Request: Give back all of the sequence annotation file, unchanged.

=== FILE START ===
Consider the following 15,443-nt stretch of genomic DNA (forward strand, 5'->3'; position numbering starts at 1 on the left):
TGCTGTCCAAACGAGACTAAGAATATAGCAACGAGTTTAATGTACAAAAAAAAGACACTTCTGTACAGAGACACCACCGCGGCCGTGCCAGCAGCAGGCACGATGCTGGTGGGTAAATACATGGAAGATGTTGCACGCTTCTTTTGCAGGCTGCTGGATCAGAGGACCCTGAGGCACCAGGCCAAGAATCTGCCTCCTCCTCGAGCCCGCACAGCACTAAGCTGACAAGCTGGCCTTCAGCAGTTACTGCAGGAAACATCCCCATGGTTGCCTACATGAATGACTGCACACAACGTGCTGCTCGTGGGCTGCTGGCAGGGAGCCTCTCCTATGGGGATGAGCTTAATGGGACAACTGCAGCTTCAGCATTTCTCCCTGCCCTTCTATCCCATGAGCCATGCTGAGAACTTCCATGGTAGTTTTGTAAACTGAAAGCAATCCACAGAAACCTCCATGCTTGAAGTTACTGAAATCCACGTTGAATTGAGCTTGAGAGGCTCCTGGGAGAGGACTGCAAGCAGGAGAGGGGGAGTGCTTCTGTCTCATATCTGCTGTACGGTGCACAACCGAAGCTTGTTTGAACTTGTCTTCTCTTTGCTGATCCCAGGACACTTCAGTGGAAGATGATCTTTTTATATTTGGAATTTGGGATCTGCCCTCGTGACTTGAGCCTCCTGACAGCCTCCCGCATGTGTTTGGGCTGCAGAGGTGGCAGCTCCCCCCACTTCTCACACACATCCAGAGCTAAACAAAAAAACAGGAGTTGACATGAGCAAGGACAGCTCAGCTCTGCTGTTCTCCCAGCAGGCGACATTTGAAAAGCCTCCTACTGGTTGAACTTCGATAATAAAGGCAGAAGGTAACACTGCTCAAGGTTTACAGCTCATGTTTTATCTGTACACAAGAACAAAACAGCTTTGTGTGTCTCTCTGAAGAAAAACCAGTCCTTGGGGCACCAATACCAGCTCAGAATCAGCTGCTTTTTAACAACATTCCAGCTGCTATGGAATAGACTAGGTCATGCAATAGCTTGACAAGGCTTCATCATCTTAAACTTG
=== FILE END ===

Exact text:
Consider the following 15,443-nt stretch of genomic DNA (forward strand, 5'->3'; position numbering starts at 1 on the left):
TGCTGTCCAAACGAGACTAAGAATATAGCAACGAGTTTAATGTACAAAAAAAAGACACTTCTGTACAGAGACACCACCGCGGCCGTGCCAGCAGCAGGCACGATGCTGGTGGGTAAATACATGGAAGATGTTGCACGCTTCTTTTGCAGGCTGCTGGATCAGAGGACCCTGAGGCACCAGGCCAAGAATCTGCCTCCTCCTCGAGCCCGCACAGCACTAAGCTGACAAGCTGGCCTTCAGCAGTTACTGCAGGAAACATCCCCATGGTTGCCTACATGAATGACTGCACACAACGTGCTGCTCGTGGGCTGCTGGCAGGGAGCCTCTCCTATGGGGATGAGCTTAATGGGACAACTGCAGCTTCAGCATTTCTCCCTGCCCTTCTATCCCATGAGCCATGCTGAGAACTTCCATGGTAGTTTTGTAAACTGAAAGCAATCCACAGAAACCTCCATGCTTGAAGTTACTGAAATCCACGTTGAATTGAGCTTGAGAGGCTCCTGGGAGAGGACTGCAAGCAGGAGAGGGGGAGTGCTTCTGTCTCATATCTGCTGTACGGTGCACAACCGAAGCTTGTTTGAACTTGTCTTCTCTTTGCTGATCCCAGGACACTTCAGTGGAAGATGATCTTTTTATATTTGGAATTTGGGATCTGCCCTCGTGACTTGAGCCTCCTGACAGCCTCCCGCATGTGTTTGGGCTGCAGAGGTGGCAGCTCCCCCCACTTCTCACACACATCCAGAGCTAAACAAAAAAACAGGAGTTGACATGAGCAAGGACAGCTCAGCTCTGCTGTTCTCCCAGCAGGCGACATTTGAAAAGCCTCCTACTGGTTGAACTTCGATAATAAAGGCAGAAGGTAACACTGCTCAAGGTTTACAGCTCATGTTTTATCTGTACACAAGAACAAAACAGCTTTGTGTGTCTCTCTGAAGAAAAACCAGTCCTTGGGGCACCAATACCAGCTCAGAATCAGCTGCTTTTTAACAACATTCCAGCTGCTATGGAATAGACTAGGTCATGCAATAGCTTGACAAGGCTTCATCATCTTAAACTTG